When Good Ammo Isn’t

4-Dec-10 – 16:20 by ToddG

From good friend
(and occasional
pistol-training.com contributor) Rich Verdi
of SIG-Sauer Academy:


I thought you might want to throw this up on p-t.com as a reminder to take a look at your ammo before stoking mags. It came out of one of my students’ guns at a concealed carry class this past weekend, absolutely un-clearable by any standard means.

The photo is a bit blurry, but you can clearly see that the cartridge case lacks any sort of extractor groove. While far from common, I’ve seen this before with both brass- and aluminum-cased cartridges. One just slips past a manufacturing process, gets loaded up like a normal round, and boxed.

Or, along similar lines, here’s a photo I took of a buddy’s ammo (issued by a federal law enforcement agency) back in ’07. Luckily, this was discovered during a practice session and not under less calm circumstances:

Normal cartridge is on the left, the interesting one is on the right. It’s got an extractor groove, just not in the right place. Also completely useless and impossible to clear without a tool.

An annoyance on the range, but definitely far greater a problem if it happens when you truly need the gun to work. As Rich said, always visually check your ammo before trusting your life to it!

Train hard & stay safe! ToddG

  1. 10 Responses to “When Good Ammo Isn’t”

  2. I find it hard to believe that anyone would load either of the pictured faulty rounds in a magazine, then proceed to shoot it. I have seen some malformed rounds which wouldn’t work properly, but which one might not notice before loading; neither of the pictured rounds fits that description, though.

    However, your point is perfectly valid, especially for carry ammo. All ammo manufacturers have been known to let crap out of their factories, so inspect, inspect, inspect.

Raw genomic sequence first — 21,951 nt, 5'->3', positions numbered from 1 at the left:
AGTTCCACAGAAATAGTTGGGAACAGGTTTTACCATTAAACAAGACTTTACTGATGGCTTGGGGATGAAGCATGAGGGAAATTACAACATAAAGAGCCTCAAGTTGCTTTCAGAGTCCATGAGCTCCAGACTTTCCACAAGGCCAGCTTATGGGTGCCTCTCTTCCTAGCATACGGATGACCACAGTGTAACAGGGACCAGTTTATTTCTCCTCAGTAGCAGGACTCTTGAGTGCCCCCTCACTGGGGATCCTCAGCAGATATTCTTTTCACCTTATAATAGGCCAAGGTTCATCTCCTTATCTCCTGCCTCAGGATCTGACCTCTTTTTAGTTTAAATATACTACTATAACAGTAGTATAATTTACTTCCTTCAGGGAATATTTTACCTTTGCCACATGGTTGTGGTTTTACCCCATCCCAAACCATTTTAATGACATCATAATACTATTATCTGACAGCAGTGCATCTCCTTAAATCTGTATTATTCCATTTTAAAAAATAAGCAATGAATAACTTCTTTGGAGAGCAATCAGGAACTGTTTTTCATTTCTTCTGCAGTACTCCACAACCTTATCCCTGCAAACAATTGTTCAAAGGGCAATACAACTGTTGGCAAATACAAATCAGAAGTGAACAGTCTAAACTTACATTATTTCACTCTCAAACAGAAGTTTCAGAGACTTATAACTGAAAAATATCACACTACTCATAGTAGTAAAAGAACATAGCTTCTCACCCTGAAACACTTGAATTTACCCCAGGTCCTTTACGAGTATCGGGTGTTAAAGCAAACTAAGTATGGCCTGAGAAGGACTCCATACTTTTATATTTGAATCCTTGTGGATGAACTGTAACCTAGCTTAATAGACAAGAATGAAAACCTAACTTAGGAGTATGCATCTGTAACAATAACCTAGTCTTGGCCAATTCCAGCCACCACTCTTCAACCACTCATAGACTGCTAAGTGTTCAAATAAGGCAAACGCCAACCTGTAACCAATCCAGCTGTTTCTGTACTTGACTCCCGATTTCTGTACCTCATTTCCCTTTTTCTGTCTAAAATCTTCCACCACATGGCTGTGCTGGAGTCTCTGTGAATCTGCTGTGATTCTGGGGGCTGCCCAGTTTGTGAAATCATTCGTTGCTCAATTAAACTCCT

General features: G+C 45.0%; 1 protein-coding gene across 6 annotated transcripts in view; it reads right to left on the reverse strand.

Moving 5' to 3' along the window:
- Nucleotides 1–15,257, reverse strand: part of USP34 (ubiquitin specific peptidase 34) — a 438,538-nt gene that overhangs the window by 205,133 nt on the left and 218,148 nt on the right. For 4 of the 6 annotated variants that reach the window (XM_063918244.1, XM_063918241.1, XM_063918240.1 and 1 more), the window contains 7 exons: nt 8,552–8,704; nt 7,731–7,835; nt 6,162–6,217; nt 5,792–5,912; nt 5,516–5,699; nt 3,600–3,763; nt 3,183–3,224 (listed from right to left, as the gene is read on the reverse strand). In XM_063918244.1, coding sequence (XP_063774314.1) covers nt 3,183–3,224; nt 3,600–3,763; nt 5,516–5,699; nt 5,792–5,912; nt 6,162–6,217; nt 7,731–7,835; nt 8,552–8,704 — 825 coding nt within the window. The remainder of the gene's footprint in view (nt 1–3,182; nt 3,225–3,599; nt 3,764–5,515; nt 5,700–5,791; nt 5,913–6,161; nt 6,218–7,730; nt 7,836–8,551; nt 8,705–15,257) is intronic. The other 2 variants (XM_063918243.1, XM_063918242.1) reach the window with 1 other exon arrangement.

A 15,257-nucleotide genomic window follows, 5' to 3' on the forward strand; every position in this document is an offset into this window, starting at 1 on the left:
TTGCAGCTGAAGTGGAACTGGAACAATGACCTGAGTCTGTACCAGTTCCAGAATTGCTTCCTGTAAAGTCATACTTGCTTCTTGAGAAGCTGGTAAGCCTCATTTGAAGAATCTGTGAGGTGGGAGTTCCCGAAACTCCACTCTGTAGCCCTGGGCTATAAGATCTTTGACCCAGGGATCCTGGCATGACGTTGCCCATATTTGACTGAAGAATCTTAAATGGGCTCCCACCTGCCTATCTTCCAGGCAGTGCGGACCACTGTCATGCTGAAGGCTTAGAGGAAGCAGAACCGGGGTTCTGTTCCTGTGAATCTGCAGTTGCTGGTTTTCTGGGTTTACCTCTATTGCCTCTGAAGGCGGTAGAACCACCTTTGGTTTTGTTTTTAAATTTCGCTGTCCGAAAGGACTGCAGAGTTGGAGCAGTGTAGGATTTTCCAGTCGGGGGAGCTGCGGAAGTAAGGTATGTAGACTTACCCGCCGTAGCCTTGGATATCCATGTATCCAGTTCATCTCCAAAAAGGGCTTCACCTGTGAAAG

By MichaelD on Dec 5, 2010

  3. the one on right looks kinda cool, would love to have one like it in my collection, loaded or otherwise.
    I’ve seen a fairly large number of Winchester with no flash holes for the primer to ingnite through.

    By Rob Engh on Dec 5, 2010

  4. Here’s another similar photo. Not only was there no extractor groove, the rim is slightly larger in diameter than normal. It wedged into the breech face cutout of a Glock so firmly that tools were required to free it.

    http://img520.imageshack.us/img520/7114/badrimwebuz5.jpg

    By DJ on Dec 5, 2010

  5. If buying in store, I check all of the boxes I buy for carry ammo. If buying online, I still check upon reciept, it does happen from time to time, just pay attention to the explosive cartridge you are stuffing into the gun.

    I have also seen quite a few oddities with a certain brand of bulk ammo including JHP’s in bulk FMJ packs, random case oddities, and a few backwards bullets.

    By Tom on Dec 6, 2010

  6. It’s hard to believe they were able to seat a slug in the examples shown above. How’d the shell ever fit in the shell holder? I personally check every round issued at our agency. Most personnel don’t pay any attention.

    By rsa-otc on Dec 6, 2010

  7. Great article with sound advice.

    By FM on Dec 6, 2010

  8. How did you fire the cartridge with the misplaced extractor groove? There is no seated bullet and the primer looks like it was struck.

    By Tim on Dec 7, 2010

  9. I would imagine it fed and chambered just fine, perhaps pushing the extractor outward slightly more than normal. Overall length looks about right, so it would have headspaced on the case mouth as usual. After firing, I’m guessing it stayed in the chamber, and unless it was the last round in the magazine, another round probably came part way up the feed ramp and nosed firmly against it, locking-up the weapon until the magazine was forceably removed and the empty tapped/pried out.

    By DJ on Dec 7, 2010

  10. I have seen so many QC issues with ammo over the past couple of years that when we issue new duty ammo I was having the troops run through an inspection procedure on each round before we started stuffing mags.

    I have seen bullets with no hollow point cavity, missing or reversed primers, split cases, etc., and this is from premium duty ammo.

    By Chuck on Dec 8, 2010

  11. … also, this seems to make a another good case for Ayoob’s “DeJammer” as a very good idea to have on one’s person.

    By Chuck on Dec 8, 2010

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